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Tacos, Portraits and Jookin With Rag & Bone

“We were all very drunk,” Matthew Rhys said. “And we were like, ‘Yes, yes, of course!’”

“He said there’d be free booze at the party — that’s the only part I remember.”

Matthew Rhys, the Welsh actor currently starring on FX’s “The Americans,” was recounting how he and partner (and costar) Keri Russell came to be featured in Rag & Bone’s fall portrait collection Thursday night — the details of which are, apparently, a tad fuzzy.

Rhys and Russell circled through the gallery space on Tenth Avenue, bottles of Peroni in hand, alongside a press-apprehensive Thom Yorke (who doubled as a DJ for the party), Haley Bennett, Amber Valletta, Joan Smalls, Dylan Penn and Mikhail Baryshnikov.

“Marcus is our neighbor, and our kids go to school together,” Russell said, standing near her portrait. “[We knew him] literally just from the kids at school, from bleary-eyed, unbrushed teeth drop-offs with kids at school. And then someone was like, ‘Oh no, he’s [the Rag & Bone designer].’

“We were are a birthday party and he said, ‘Do you want to do this thing?’” Russell continued. “We were all very drunk,” Rhys clarified. “And we were like, ‘Yes, yes, of course!’”

The two appeared like naturals in their respective portraits — though the Rag & Bone collaboration didn’t stir up any modeling inclinations. “Oh, I signed with Models 1 — was it Models 1? Yes, I’ve got a campaign,” Rhys said dryly. “You’re going to be doing women’s lingerie,” Russell joked, before adding, in sincerity, “No, everyone at the shoot was, like, way cooler than we were.”

Nearby was Emma Sulkowicz, who rose to Internet prominence during her time at Columbia University for her sexual assault awareness performance art piece “Carry That Weight.”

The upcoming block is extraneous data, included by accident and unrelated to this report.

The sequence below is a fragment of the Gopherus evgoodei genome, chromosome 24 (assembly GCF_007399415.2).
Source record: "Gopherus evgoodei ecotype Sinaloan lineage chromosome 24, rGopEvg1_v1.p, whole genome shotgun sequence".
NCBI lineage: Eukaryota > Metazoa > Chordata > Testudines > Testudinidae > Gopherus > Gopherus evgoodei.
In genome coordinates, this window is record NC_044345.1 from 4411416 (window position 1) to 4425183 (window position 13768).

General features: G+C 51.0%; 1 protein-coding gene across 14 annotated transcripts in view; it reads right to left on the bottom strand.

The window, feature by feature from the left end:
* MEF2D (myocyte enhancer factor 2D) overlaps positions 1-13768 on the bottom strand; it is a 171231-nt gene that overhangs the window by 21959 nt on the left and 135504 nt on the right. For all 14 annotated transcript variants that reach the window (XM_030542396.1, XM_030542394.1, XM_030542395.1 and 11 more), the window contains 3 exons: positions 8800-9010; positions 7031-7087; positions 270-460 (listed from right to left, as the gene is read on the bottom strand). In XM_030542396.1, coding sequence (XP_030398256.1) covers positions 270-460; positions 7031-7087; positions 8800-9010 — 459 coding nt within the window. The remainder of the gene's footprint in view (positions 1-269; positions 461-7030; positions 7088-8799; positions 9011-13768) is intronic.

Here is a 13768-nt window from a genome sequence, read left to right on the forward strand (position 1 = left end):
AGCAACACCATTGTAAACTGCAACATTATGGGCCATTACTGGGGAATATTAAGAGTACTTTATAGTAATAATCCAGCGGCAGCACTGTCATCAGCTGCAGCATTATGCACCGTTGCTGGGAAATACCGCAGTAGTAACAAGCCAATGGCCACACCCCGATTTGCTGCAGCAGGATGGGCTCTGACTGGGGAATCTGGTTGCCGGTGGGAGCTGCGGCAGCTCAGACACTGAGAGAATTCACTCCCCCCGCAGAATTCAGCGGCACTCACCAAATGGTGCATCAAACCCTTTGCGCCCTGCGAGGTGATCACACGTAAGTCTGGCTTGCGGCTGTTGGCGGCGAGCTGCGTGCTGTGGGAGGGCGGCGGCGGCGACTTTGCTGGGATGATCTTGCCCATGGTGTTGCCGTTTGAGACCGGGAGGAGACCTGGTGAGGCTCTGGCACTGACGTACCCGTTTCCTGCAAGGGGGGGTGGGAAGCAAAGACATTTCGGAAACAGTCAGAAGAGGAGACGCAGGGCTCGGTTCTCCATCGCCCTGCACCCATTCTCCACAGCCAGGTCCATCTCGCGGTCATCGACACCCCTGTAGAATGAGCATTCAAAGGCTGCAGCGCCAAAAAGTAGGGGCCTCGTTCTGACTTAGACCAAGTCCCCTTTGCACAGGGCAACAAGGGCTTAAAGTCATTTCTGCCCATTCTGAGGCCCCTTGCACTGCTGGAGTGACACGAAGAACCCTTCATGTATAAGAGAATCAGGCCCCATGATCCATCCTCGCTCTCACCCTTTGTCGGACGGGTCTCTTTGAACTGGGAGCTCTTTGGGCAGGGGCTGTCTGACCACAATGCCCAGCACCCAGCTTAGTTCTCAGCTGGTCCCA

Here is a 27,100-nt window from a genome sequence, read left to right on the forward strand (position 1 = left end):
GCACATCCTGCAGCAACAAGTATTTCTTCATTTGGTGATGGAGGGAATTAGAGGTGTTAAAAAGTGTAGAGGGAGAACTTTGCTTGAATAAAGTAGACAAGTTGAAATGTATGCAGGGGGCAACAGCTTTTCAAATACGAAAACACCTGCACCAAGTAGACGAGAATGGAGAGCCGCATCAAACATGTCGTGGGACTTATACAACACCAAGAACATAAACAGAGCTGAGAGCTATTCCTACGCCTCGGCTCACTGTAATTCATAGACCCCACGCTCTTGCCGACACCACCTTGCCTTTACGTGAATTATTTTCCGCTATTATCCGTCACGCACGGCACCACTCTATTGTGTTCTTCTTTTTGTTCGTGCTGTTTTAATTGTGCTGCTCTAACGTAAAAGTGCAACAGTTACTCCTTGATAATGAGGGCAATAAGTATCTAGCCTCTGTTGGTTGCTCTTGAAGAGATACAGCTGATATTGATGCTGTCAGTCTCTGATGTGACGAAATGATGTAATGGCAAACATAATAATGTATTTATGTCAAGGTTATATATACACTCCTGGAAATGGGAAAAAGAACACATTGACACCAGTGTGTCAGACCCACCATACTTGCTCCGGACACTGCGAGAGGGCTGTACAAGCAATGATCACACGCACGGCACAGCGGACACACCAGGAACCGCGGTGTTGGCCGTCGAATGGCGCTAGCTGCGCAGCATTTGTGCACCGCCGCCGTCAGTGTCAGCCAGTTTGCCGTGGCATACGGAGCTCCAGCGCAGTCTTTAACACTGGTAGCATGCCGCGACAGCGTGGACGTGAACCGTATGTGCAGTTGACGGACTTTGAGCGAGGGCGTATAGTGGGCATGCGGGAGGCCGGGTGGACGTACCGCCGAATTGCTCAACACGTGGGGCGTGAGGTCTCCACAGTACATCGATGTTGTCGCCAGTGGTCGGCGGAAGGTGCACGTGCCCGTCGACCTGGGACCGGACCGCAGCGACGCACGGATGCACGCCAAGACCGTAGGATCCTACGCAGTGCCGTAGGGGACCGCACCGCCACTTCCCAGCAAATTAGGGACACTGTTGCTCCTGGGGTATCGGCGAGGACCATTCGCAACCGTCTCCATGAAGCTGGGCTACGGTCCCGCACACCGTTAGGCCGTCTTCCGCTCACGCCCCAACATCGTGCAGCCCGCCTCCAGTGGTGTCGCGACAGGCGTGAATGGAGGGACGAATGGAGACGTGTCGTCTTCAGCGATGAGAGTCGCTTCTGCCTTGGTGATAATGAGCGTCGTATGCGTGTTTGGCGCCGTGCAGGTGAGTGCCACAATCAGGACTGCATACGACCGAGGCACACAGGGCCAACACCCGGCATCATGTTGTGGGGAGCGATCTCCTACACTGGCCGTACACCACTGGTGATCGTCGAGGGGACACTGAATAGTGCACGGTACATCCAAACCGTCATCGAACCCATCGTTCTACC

“They told me they were taking pictures of women they admired? It seems like that’s not the theme anymore,” said Sulkowicz with a laugh of her portrait, which was taken the day prior. “And I don’t actually really know what this is — but it was really fun!”

Despite not knowing exactly what the party entailed, the Columbia grad — now a student in the Whitney Museum’s independent study program — was nonetheless enjoying the experience. “It was my first time ever getting photographed, in this kind of situation,” she said. “I’ve never had anyone fuss over my makeup before — on a very fundamental level I think it feels nice. I’ve never experienced anything like it.”

Rag & Bone aren’t the only ones to reach out to the recent grad. “I got asked to be in this Elle hair thing — they’re doing a thing on people with hair that they like,” she said. “But then they ended up not wanting me anymore. It was very mysterious, they e-mailed my studio e-mail…”

Just past 9:30 p.m., as the party had moved to a neighboring room boasting whiskey and Tacombi tacos, the crowd parted for dancing. Recently exited Elle fashion news director Anne Slowey and the dancer and model known as Lil Buck took to the clearing for a round of Jookin, a dance popularized — at least with this crowd — by Lil Buck. Fashion week: full of surprises.